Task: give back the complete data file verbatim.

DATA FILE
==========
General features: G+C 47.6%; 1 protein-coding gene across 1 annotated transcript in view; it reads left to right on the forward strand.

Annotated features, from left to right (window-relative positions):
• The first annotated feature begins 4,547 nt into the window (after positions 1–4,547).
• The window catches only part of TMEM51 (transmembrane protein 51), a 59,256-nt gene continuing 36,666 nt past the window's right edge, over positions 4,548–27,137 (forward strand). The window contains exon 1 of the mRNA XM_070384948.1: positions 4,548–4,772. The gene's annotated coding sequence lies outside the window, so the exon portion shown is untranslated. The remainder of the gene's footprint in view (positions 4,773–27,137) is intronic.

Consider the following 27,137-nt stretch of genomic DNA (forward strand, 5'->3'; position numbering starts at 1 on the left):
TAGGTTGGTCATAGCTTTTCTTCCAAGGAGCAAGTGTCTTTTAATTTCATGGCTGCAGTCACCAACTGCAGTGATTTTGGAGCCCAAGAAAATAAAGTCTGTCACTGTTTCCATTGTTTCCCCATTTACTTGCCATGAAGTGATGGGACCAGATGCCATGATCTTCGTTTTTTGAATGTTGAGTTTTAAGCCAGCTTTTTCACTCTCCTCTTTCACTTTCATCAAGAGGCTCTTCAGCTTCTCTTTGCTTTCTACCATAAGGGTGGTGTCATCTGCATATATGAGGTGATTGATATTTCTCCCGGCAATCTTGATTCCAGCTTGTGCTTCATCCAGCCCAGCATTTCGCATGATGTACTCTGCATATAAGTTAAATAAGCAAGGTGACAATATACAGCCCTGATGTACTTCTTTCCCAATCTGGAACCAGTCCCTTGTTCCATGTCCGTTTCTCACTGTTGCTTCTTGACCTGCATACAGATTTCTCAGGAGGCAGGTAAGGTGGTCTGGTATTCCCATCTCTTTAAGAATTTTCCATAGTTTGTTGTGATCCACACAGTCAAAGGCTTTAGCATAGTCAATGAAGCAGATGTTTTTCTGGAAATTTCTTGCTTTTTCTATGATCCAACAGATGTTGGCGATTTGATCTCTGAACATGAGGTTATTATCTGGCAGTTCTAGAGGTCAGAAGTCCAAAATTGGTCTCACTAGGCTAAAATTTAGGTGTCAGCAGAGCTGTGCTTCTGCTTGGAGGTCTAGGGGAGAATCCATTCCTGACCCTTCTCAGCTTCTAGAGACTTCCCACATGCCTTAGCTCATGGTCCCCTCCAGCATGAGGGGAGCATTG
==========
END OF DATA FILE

General features: G+C 47.6%; 1 protein-coding gene across 1 annotated transcript in view; it reads left to right on the forward strand.

Annotated features, from left to right (window-relative positions):
• The first annotated feature begins 4,547 nt into the window (after positions 1–4,547).
• The window catches only part of TMEM51 (transmembrane protein 51), a 59,256-nt gene continuing 36,666 nt past the window's right edge, over positions 4,548–27,137 (forward strand). The window contains exon 1 of the mRNA XM_070384948.1: positions 4,548–4,772. The gene's annotated coding sequence lies outside the window, so the exon portion shown is untranslated. The remainder of the gene's footprint in view (positions 4,773–27,137) is intronic.

Consider the following 27,137-nt stretch of genomic DNA (forward strand, 5'->3'; position numbering starts at 1 on the left):
TAGGTTGGTCATAGCTTTTCTTCCAAGGAGCAAGTGTCTTTTAATTTCATGGCTGCAGTCACCAACTGCAGTGATTTTGGAGCCCAAGAAAATAAAGTCTGTCACTGTTTCCATTGTTTCCCCATTTACTTGCCATGAAGTGATGGGACCAGATGCCATGATCTTCGTTTTTTGAATGTTGAGTTTTAAGCCAGCTTTTTCACTCTCCTCTTTCACTTTCATCAAGAGGCTCTTCAGCTTCTCTTTGCTTTCTACCATAAGGGTGGTGTCATCTGCATATATGAGGTGATTGATATTTCTCCCGGCAATCTTGATTCCAGCTTGTGCTTCATCCAGCCCAGCATTTCGCATGATGTACTCTGCATATAAGTTAAATAAGCAAGGTGACAATATACAGCCCTGATGTACTTCTTTCCCAATCTGGAACCAGTCCCTTGTTCCATGTCCGTTTCTCACTGTTGCTTCTTGACCTGCATACAGATTTCTCAGGAGGCAGGTAAGGTGGTCTGGTATTCCCATCTCTTTAAGAATTTTCCATAGTTTGTTGTGATCCACACAGTCAAAGGCTTTAGCATAGTCAATGAAGCAGATGTTTTTCTGGAAATTTCTTGCTTTTTCTATGATCCAACAGATGTTGGCGATTTGATCTCTGAACATGAGGTTATTATCTGGCAGTTCTAGAGGTCAGAAGTCCAAAATTGGTCTCACTAGGCTAAAATTTAGGTGTCAGCAGAGCTGTGCTTCTGCTTGGAGGTCTAGGGGAGAATCCATTCCTGACCCTTCTCAGCTTCTAGAGACTTCCCACATGCCTTAGCTCATGGTCCCCTCCAGCATGAGGGGAGCATTG